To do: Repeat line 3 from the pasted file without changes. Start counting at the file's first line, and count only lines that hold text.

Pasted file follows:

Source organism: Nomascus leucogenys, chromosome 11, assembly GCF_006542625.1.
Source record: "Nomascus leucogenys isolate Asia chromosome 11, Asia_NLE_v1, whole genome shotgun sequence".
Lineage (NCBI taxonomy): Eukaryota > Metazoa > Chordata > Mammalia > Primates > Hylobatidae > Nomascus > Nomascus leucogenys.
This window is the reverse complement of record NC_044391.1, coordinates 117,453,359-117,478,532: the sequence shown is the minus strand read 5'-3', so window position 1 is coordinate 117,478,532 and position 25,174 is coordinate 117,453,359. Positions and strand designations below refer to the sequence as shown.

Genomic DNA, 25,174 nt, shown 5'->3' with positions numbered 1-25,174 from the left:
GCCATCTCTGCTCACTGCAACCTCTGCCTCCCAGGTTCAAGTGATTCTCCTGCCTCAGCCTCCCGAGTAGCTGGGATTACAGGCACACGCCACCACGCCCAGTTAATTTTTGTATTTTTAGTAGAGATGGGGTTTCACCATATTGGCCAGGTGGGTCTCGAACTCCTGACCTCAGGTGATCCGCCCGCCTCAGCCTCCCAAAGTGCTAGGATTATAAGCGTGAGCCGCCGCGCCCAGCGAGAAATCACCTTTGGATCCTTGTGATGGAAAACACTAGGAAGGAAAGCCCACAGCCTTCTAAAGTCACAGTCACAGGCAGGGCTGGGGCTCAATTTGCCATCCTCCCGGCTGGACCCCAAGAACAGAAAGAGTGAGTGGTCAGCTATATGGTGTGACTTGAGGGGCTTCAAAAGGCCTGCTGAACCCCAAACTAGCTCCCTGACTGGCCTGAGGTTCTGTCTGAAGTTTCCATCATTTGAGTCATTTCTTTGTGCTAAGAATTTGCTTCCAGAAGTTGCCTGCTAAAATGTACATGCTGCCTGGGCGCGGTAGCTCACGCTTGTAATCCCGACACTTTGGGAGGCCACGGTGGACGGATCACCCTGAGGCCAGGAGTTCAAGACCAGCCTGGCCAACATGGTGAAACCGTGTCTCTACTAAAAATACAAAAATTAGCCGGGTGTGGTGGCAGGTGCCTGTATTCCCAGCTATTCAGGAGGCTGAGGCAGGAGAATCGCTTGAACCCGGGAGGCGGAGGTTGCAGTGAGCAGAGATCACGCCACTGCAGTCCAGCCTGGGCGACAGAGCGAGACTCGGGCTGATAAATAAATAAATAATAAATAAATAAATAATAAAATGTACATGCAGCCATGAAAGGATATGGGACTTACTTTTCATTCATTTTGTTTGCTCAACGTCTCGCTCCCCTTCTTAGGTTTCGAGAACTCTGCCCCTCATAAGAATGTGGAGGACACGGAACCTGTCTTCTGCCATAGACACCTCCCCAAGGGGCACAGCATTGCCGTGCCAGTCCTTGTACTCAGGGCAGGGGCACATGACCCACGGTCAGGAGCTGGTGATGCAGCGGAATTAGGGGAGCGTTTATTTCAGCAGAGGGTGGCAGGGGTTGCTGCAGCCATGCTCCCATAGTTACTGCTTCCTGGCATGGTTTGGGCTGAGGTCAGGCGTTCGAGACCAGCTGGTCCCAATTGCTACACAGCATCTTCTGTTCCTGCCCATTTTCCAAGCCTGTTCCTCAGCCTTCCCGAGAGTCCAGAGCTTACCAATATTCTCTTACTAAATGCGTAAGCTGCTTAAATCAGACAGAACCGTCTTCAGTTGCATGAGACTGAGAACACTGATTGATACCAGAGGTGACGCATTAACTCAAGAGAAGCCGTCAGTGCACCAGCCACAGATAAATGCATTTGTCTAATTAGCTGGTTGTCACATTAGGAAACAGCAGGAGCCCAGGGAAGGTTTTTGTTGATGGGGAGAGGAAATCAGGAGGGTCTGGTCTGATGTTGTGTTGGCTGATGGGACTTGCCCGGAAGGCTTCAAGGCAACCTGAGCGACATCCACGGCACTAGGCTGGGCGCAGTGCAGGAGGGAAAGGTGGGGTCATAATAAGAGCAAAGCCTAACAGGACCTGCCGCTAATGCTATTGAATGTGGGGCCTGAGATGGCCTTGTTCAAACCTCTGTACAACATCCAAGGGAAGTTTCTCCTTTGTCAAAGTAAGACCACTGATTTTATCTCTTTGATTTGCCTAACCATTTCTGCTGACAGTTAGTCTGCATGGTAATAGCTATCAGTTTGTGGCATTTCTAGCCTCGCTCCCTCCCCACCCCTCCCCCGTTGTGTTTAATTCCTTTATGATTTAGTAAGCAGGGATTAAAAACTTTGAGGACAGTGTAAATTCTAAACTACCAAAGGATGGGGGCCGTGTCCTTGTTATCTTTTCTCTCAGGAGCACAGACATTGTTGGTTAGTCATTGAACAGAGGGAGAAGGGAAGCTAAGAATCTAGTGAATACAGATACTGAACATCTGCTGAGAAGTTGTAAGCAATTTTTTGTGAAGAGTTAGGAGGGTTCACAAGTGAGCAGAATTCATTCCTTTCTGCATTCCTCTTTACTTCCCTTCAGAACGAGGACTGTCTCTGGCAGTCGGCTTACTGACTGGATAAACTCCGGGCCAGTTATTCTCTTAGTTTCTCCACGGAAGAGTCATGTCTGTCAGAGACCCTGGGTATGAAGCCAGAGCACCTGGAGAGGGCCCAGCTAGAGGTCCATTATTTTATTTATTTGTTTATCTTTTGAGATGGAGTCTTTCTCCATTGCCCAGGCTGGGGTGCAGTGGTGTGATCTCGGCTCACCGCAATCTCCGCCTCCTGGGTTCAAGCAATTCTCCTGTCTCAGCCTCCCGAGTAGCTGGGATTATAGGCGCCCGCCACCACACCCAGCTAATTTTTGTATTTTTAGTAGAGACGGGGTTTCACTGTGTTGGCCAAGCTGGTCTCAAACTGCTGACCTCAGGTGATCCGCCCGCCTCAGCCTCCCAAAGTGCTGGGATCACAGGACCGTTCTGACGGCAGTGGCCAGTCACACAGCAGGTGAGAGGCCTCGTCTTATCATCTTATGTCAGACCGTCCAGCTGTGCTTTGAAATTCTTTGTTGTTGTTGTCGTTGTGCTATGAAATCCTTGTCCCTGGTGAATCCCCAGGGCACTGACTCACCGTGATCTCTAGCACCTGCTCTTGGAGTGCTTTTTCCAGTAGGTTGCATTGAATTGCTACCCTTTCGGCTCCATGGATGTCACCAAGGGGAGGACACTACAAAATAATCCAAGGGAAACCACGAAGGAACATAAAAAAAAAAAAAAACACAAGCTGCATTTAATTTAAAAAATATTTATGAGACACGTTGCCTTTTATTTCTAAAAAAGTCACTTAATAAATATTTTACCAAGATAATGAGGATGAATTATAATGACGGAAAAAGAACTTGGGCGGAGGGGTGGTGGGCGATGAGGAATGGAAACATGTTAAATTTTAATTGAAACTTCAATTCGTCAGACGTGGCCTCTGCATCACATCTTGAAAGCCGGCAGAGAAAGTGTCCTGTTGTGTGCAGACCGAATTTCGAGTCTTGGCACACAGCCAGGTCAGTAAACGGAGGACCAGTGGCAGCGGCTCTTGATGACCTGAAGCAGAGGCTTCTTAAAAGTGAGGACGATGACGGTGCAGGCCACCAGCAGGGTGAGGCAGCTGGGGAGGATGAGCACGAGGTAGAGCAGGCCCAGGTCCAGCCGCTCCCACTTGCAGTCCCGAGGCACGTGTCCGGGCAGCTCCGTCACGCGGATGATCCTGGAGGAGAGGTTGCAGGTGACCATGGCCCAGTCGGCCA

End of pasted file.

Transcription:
Lineage (NCBI taxonomy): Eukaryota > Metazoa > Chordata > Mammalia > Primates > Hylobatidae > Nomascus > Nomascus leucogenys.